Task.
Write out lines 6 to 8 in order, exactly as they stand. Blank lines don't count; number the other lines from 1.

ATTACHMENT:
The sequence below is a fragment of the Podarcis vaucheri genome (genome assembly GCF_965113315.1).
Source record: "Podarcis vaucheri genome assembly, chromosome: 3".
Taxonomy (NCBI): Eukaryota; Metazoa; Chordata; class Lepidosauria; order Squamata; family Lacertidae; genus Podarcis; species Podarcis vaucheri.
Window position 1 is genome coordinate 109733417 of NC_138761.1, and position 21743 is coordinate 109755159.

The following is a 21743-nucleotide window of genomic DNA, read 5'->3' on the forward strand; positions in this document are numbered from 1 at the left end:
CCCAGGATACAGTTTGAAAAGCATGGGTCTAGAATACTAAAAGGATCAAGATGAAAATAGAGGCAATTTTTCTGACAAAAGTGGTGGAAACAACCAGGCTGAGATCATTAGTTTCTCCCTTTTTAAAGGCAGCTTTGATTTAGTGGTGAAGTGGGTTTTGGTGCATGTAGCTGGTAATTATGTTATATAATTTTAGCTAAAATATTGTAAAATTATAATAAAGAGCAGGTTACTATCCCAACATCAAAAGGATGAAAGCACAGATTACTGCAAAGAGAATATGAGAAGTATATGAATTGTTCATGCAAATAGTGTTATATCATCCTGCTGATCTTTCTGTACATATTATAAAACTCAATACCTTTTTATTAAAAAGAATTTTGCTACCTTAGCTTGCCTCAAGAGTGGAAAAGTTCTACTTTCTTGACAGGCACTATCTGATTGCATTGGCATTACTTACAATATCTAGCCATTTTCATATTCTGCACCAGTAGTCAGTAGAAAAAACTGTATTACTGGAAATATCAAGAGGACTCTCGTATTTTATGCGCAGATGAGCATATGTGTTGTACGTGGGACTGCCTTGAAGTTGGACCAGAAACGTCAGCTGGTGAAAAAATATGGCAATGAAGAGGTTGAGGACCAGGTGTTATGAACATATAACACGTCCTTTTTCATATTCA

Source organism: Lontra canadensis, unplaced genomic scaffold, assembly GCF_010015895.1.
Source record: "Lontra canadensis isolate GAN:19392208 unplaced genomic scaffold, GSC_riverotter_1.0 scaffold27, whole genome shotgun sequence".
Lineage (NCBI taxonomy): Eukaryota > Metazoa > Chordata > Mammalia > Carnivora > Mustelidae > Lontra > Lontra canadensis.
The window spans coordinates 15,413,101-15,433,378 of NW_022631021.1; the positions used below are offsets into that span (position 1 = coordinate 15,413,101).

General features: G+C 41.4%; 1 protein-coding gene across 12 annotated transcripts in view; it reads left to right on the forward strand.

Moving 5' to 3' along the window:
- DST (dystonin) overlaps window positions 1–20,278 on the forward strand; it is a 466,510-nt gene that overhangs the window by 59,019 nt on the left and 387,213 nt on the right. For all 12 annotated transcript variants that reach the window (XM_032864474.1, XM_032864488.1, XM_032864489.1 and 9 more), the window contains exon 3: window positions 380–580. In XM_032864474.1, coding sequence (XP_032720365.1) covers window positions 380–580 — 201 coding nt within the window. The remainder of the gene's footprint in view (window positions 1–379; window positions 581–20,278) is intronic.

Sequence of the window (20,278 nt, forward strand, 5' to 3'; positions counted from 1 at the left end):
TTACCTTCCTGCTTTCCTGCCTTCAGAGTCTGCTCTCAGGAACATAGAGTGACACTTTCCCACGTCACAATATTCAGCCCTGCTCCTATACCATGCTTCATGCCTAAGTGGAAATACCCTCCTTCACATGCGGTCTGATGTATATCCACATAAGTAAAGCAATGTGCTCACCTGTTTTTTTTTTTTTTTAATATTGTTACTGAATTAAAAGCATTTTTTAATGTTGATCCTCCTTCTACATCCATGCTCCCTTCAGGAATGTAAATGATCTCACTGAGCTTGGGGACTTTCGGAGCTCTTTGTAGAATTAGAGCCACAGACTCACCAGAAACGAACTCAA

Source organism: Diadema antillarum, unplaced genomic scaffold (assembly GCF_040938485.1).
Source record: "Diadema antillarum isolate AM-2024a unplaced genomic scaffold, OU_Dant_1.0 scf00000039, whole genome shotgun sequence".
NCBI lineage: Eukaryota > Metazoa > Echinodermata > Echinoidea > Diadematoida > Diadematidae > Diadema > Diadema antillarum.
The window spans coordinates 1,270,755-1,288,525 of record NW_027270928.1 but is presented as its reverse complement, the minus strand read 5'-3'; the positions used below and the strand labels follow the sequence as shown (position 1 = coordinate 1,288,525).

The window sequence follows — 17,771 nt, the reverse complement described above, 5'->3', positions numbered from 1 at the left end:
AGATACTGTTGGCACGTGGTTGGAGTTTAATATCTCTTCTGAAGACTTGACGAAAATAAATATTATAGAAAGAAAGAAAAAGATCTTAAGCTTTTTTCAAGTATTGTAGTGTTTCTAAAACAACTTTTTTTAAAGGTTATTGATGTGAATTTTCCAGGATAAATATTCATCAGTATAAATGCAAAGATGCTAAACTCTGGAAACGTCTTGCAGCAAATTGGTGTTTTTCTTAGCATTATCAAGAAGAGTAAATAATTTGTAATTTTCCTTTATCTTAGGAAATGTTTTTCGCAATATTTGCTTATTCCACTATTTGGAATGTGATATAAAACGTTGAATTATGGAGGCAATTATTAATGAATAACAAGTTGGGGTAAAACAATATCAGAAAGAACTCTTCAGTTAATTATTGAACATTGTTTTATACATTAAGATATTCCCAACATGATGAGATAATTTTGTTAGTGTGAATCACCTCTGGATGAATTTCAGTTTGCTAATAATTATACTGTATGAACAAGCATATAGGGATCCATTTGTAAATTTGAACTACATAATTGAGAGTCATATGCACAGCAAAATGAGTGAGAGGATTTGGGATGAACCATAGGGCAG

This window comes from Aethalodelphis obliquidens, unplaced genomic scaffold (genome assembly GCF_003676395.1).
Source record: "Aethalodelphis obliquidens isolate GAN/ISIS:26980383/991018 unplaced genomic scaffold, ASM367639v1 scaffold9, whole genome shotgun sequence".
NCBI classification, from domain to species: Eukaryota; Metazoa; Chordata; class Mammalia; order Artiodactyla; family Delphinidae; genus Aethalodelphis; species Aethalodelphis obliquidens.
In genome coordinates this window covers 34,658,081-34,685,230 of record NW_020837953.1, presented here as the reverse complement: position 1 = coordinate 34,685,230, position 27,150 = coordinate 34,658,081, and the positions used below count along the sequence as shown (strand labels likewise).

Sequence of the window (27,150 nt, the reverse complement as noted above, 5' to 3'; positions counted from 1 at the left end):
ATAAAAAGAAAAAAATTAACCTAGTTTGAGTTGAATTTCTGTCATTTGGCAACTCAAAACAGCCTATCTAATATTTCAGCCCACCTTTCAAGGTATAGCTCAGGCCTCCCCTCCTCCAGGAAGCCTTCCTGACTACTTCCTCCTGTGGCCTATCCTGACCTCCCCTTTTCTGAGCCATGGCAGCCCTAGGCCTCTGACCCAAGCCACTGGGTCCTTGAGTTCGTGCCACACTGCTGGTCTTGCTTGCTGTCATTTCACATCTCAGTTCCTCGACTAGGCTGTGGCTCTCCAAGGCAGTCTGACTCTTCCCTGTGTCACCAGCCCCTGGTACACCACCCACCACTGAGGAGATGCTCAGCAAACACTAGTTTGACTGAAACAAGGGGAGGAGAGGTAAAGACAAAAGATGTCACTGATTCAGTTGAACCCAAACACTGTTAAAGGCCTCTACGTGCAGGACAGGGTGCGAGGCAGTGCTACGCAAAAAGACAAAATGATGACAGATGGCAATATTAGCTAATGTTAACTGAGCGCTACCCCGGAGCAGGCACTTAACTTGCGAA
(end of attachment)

CCCAGGATACAGTTTGAAAAGCATGGGTCTAGAATACTAAAAGGATCAAGATGAAAATAGAGGCAATTTTTCTGACAAAAGTGGTGGAAACAACCAGGCTGAGATCATTAGTTTCTCCCTTTTTAAAGGCAGCTTTGATTTAGTGGTGAAGTGGGTTTTGGTGCATGTAGCTGGTAATTATGTTATATAATTTTAGCTAAAATATTGTAAAATTATAATAAAGAGCAGGTTACTATCCCAACATCAAAAGGATGAAAGCACAGATTACTGCAAAGAGAATATGAGAAGTATATGAATTGTTCATGCAAATAGTGTTATATCATCCTGCTGATCTTTCTGTACATATTATAAAACTCAATACCTTTTTATTAAAAAGAATTTTGCTACCTTAGCTTGCCTCAAGAGTGGAAAAGTTCTACTTTCTTGACAGGCACTATCTGATTGCATTGGCATTACTTACAATATCTAGCCATTTTCATATTCTGCACCAGTAGTCAGTAGAAAAAACTGTATTACTGGAAATATCAAGAGGACTCTCGTATTTTATGCGCAGATGAGCATATGTGTTGTACGTGGGACTGCCTTGAAGTTGGACCAGAAACGTCAGCTGGTGAAAAAATATGGCAATGAAGAGGTTGAGGACCAGGTGTTATGAACATATAACACGTCCTTTTTCATATTCA

Source organism: Lontra canadensis, unplaced genomic scaffold, assembly GCF_010015895.1.
Source record: "Lontra canadensis isolate GAN:19392208 unplaced genomic scaffold, GSC_riverotter_1.0 scaffold27, whole genome shotgun sequence".